The justification for take-up or payment clauses is based on the nature of the energy projects, as the investments required for the research, design and construction of such projects are considerable. In this context, the conclusion of long-term contracts between a supplier and a customer guarantees suppliers a guaranteed income, more or less predefined conditions. In this sense, these clauses act as a risk-sharing mechanism between the supplier who has invested considerable funds, often financed by banks and who therefore seek to guarantee a guaranteed income, and the customer who seeks security of supply and a certain flexibility of prices. It also follows from the above that over-the-counter or payment clauses act as an implicit guarantee for the financing of a project by banks, with take-or-pay liabilities often being the main guarantee. Such contracts are also useful for the buyer, since there is no obligation to receive the delivery. Suppose that company A finds in the case below another buyer who offers a lower price than company B. In this case, Company A will use the take or pay contract to terminate the contract and pay the fine. In view of the compensatory nature of private or payment clauses, the general principles of damages and, in particular, limitations on the extent of the damage apply, such as the obligation to take into account the damage suffered by the victim (in this case the demanding seller) and the profit resulting from the injurious event. It is important that the take-or-paying buyer is not in breach of the contract or in default if he does not name the top quantity in the corresponding year or does not do so. Often, a buyer has the right to name zero deliveries in a year, which would not be an offense or delay. Instead, the difference between the quantity actually taken by the buyer that year and the corresponding quantity of TOP forms the basis of a deficit quantity for which the buyer is required to make an agreed or payment payment to the seller at the end of that year.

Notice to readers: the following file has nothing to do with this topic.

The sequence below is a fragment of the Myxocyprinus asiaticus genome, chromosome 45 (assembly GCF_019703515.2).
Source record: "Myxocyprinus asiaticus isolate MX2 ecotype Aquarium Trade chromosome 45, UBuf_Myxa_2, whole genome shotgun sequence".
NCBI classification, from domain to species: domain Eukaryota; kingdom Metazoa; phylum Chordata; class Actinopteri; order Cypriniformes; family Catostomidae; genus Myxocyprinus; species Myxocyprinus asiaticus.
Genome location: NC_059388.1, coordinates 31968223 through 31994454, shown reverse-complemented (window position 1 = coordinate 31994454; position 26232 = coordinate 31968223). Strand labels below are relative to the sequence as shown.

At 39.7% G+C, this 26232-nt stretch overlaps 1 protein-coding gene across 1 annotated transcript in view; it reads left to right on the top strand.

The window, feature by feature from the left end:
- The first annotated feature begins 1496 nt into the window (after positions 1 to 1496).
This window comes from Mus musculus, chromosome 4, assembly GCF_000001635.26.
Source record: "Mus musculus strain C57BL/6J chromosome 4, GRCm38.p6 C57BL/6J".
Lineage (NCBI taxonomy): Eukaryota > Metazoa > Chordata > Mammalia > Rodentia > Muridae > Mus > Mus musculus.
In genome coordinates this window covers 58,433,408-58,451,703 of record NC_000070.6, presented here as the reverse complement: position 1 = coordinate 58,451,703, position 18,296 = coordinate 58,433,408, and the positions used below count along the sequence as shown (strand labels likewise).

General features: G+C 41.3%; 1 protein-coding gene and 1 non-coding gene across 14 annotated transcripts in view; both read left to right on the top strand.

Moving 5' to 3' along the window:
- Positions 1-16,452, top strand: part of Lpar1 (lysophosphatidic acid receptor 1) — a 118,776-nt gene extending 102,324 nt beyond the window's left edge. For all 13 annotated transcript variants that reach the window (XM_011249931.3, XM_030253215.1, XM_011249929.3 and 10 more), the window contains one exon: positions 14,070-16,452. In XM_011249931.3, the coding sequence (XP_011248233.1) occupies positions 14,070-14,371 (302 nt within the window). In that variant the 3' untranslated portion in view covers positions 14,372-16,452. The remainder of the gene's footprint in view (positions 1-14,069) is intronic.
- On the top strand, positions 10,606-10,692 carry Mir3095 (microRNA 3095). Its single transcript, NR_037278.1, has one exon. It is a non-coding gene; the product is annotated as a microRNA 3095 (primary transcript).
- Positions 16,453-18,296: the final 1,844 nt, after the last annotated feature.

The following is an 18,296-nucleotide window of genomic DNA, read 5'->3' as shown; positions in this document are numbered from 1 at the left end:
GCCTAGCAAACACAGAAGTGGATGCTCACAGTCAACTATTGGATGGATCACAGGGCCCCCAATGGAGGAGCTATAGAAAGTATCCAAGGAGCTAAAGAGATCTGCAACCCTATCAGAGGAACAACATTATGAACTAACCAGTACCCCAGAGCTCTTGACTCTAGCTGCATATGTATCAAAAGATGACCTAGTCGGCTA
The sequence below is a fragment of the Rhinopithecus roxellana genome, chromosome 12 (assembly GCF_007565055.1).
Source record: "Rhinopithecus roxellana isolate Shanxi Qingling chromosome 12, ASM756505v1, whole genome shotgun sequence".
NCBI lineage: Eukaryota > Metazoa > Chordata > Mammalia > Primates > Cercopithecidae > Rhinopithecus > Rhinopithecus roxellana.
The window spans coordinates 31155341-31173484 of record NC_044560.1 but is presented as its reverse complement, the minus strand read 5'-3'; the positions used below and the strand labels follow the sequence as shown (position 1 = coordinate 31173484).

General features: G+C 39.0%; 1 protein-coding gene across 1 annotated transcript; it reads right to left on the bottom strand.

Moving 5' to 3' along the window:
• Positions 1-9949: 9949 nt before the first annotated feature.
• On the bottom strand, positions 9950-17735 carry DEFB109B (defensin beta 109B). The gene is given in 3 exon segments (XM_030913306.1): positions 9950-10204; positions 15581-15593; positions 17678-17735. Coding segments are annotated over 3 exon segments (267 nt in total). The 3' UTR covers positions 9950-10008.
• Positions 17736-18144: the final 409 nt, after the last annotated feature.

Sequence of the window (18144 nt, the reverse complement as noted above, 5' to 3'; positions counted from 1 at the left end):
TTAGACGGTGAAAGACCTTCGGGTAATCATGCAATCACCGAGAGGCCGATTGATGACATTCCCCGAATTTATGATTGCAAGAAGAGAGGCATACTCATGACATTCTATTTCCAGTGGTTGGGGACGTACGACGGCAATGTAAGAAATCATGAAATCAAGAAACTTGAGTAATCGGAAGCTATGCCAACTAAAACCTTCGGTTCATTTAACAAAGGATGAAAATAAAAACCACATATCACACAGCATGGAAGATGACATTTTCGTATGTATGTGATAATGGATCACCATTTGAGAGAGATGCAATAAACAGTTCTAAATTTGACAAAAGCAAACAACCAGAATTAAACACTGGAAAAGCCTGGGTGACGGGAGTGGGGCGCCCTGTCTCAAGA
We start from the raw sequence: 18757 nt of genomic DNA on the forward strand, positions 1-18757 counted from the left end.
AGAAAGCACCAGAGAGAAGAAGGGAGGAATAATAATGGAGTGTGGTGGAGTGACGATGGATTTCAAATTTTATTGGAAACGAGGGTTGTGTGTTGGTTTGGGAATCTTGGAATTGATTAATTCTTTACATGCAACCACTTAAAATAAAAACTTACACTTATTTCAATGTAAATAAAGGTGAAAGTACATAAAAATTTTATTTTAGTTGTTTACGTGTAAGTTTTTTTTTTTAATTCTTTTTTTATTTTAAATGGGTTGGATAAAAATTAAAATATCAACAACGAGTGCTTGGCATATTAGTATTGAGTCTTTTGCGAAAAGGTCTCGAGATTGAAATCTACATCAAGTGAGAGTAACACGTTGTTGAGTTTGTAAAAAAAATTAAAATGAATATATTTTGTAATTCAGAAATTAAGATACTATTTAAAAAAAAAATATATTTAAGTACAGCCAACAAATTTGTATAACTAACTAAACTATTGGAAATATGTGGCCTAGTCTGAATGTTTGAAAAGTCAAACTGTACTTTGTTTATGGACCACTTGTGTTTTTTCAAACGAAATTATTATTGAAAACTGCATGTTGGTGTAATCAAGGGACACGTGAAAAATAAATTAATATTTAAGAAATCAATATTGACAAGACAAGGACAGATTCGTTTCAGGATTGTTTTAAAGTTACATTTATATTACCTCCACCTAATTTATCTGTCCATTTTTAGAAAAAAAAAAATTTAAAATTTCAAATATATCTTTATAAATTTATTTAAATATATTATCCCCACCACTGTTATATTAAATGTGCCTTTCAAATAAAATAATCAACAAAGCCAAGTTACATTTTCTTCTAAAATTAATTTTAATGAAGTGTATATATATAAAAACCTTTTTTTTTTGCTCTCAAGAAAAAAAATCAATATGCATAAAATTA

A take or pay contract is a rule that structures negotiations between companies and their suppliers. In this type of contract, either the company takes the product from the supplier or pays a penalty to the supplier. For every product the company takes, they agree to pay a certain price to the supplier, say $50 a tonne. In addition, within the limit of an agreed ceiling, the company must also pay the supplier for products that he does not take. That penalty price is lower, say $40 a tonne. One of the fundamental principles of Directive 2009/73/EC[8] is in particular the possibility of allowing third parties access to the natural gas transmission system, i.e. any supplier may have access to it. In this context, derogations from this rule may be requested where another natural gas company that already has access to the network demonstrates that it is experiencing economic and financial difficulties as a result of the take or pay clause it has received[9].

The advantages of the take or pay contract are listed below: the damages available to the seller if the buyer does not use the goods may be unspecified general damages or may consist of an agreed lump sum compensation, but in most cases it is not the total contract price for the quantity not withdrawn. In the event of recovery of general damages, the seller is often required to take steps to reduce its losses, which may require a seller to resell the goods not taken by the buyer and to record the proceeds of the resale ahead of the seller`s claim for damages. In a take or pay contract, the seller is not bound by such an obligation to reduce or resell, and if he manages to resell the quantity not taken by the buyer, the seller has the right to withhold the entire proceeds of the sale and he is not required to account for this product to the buyer. . . .

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j$k1974376j$kThe justification for take-up or payment clauses is based on the nature of the energy projects, as the investments required for the research, design and construction of such projects are considerable. In this context, the conclusion of long-term contracts between a supplier and a customer guarantees suppliers a guaranteed...